To explore more useful “targets” for clinical management of cancers, numerous potential biomarkers have been proposed and investigated with tremendous effort. However, only a limited number of them have so far been proven to be clinically meaningful and subsequently become or potentially become a part of standard patient care. In this review, we focus on the molecular diagnostics currently used in established standard care of CRC, especially those related to targeted therapy or expected to be so shortly.

2. Current Guidelines for Targeted Therapy in CRC

In 2009, the American Society of Clinical Oncology (ASCO) issued a recommendation on molecular analysis for KRAS gene mutations in patients with metastatic CRC to predict response to anti-EGFR therapy [12]. Following the initial focus on common KRAS mutations at codons 12 and 13, recent data have revealed that mutations at codons 59, 61, 117, and 146 and NRAS gene mutations are also associated with anti-EGFR resistance [7, 8, 12, 14, 15]. Based on reviews of currently available evidences, ASCO recently updated their provisional clinical opinions: both KRAS and NRAS exons 2 (codons 12 and 13), 3 (codons 59 and 61), and 4 (codons 117 and 146) (so-called extended RAS testing) should be screened for mutations in all patients with metastatic CRC who are candidates for anti-EGFR therapy [16]. Similarly, a provisional guideline from the Association of Clinical Pathologists Molecular Pathology and Diagnostics Group in the United Kingdom also recommends that at least KRAS codons 12, 13, 59, 61, 117, and 146 and NRAS codons 12, 13, 59, and 61 should be included for molecular analysis in CRC patients [17]. European Society of Medical Oncology and Japanese Society of Medical Oncology recently also revised/updated their clinical guidelines to recommend testing of extended KRAS/NRAS mutations [18, 19]. In addition to RAS, there is increasing evidence suggesting that the BRAF p.V600E mutation makes response to anti-EGFR therapy highly unlikely [7, 2022]. The Colon/Rectal Cancer Panel from National Cancer Comprehensive Network (NCCN) recently revised its guideline (Version 2.2016) for anti-EFGR therapy by recommending genotyping of tumor tissues in all patients with metastatic CRC for the extended RAS mutations as well as BRAF mutations (http://www.nccn.org/professionals/physician_gls/f_guidelines.asp). Also, mutations in exon 20 of the PIK3CA gene may be associated with anti-EGFR resistance in KRAS wild-type cancer [7]. However, PIK3CA mutations are often accompanied by a KRAS mutation in CRC [7, 23]. The benefit of testing PIK3CA mutations to guide anti-EGFR therapy requires further studies with a large cohort of CRC patients carrying wild-type KRAS and NRAS genes.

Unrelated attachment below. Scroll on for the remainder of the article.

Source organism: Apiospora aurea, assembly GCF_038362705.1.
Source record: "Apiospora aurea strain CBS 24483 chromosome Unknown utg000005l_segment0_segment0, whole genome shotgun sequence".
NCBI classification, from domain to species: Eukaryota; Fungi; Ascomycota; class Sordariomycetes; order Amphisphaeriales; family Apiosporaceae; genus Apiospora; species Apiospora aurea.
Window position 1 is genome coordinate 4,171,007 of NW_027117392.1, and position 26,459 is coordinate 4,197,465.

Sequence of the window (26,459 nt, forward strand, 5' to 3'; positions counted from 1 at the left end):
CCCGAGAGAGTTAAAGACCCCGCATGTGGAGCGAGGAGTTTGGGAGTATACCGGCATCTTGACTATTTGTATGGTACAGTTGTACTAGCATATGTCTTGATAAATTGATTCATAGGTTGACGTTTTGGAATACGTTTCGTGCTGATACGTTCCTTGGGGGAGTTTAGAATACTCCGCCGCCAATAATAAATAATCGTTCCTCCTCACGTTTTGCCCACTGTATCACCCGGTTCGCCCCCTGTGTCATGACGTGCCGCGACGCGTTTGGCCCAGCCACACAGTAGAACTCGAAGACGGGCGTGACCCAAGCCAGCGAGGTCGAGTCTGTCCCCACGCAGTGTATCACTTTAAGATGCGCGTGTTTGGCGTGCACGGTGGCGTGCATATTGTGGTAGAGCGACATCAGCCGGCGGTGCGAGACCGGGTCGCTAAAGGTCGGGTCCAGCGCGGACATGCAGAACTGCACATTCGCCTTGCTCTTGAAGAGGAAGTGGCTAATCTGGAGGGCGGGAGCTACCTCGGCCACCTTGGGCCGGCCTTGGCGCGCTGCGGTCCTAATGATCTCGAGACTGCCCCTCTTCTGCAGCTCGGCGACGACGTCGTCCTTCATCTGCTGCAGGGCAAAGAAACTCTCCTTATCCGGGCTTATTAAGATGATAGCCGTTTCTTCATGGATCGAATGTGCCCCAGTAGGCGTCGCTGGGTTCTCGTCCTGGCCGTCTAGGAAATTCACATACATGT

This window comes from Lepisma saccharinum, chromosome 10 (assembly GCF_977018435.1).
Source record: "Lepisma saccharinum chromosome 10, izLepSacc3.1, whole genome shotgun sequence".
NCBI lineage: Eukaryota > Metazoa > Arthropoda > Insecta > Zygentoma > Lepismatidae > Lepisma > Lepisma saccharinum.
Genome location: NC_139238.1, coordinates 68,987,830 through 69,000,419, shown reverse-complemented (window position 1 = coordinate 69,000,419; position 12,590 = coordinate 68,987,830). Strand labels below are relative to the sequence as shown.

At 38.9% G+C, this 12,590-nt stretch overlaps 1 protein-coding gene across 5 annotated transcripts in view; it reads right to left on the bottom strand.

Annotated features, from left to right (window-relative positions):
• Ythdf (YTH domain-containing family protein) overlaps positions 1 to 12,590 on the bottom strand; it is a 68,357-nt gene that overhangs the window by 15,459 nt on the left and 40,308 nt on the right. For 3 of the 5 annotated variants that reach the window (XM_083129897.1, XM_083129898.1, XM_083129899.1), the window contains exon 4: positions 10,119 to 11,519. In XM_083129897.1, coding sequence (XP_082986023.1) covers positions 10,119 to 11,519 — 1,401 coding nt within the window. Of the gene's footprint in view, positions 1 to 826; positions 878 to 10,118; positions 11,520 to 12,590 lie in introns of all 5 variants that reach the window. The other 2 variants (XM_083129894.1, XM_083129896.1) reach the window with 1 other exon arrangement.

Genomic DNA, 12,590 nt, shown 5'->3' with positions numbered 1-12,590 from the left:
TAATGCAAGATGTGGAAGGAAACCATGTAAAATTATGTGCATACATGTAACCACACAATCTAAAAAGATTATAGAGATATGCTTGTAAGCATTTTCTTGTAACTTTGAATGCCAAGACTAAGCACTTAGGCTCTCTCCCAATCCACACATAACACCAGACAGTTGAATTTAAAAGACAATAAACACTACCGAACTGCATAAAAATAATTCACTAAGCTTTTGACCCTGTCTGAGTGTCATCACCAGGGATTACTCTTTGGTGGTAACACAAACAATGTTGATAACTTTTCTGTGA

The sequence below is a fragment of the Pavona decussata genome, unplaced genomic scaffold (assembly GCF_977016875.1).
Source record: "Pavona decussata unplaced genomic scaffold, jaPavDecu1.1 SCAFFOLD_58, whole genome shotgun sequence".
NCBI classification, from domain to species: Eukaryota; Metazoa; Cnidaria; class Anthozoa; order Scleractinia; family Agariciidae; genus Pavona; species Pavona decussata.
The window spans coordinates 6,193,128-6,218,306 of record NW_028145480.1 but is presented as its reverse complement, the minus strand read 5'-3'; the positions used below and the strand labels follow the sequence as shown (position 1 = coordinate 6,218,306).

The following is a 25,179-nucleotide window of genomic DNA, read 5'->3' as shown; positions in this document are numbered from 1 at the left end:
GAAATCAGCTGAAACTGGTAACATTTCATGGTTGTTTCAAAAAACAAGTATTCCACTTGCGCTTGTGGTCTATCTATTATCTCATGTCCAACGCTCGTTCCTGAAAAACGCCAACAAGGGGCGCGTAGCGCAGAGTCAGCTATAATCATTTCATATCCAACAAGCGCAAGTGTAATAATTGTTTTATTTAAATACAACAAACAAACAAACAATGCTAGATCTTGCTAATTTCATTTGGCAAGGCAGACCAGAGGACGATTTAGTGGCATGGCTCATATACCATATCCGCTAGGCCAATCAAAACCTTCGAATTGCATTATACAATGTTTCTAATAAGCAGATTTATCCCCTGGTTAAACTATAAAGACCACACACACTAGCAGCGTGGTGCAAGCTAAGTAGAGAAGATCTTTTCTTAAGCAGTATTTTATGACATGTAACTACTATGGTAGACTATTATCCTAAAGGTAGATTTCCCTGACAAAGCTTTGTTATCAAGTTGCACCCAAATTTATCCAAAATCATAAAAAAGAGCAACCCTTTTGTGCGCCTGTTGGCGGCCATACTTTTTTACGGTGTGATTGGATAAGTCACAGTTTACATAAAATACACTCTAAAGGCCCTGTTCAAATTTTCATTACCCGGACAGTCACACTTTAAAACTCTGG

In addition to the above guidelines/recommendations largely limited on “what to test” in order to guide oncologists for targeted therapy, more details on “how to test” thus with more practical meaning to molecular diagnostic laboratories and pathologists are also emerging. Using lung cancer as an example, in 2013, the College of American Pathologists (CAP), International Association for the Study of Lung Cancer (IASLC), and Association for Molecular Pathology (AMP) jointly released a guideline regarding molecular diagnostics in lung cancers [2426]. In addition to clarifying testing for EGFR mutations and ALK translocations to guide targeted therapy with EGFR or ALK inhibitors, respectively, in all patients with advanced-stage adenocarcinoma, they also offer recommendations and/or expert consensus opinions to address questions such as “how EGFR and ALK testing should be performed” and “how the molecular testing should be implemented and operationalized.” Soon upon availability, this guideline was endorsed by ASCO [27]. Similarly, a colorectal cancer expert panel from American Society for Clinical Pathology (ASCP), CAP, ASCO, and AMP has drafted a summary of recommendations for guideline on the evaluation of molecular markers for CRC (http://www.amp.org/committees/clinical_practice/CRCOpenComment.cfm). These draft guidelines were opened for comments in 2015. Briefly, they intend to offer “recommendations” and “no recommendations” for questions including not only “which molecular tests should be performed for CRC,” but also “what the appropriate sample for the tests is,” “how testing should be performed,” and so forth. The final version is expected shortly.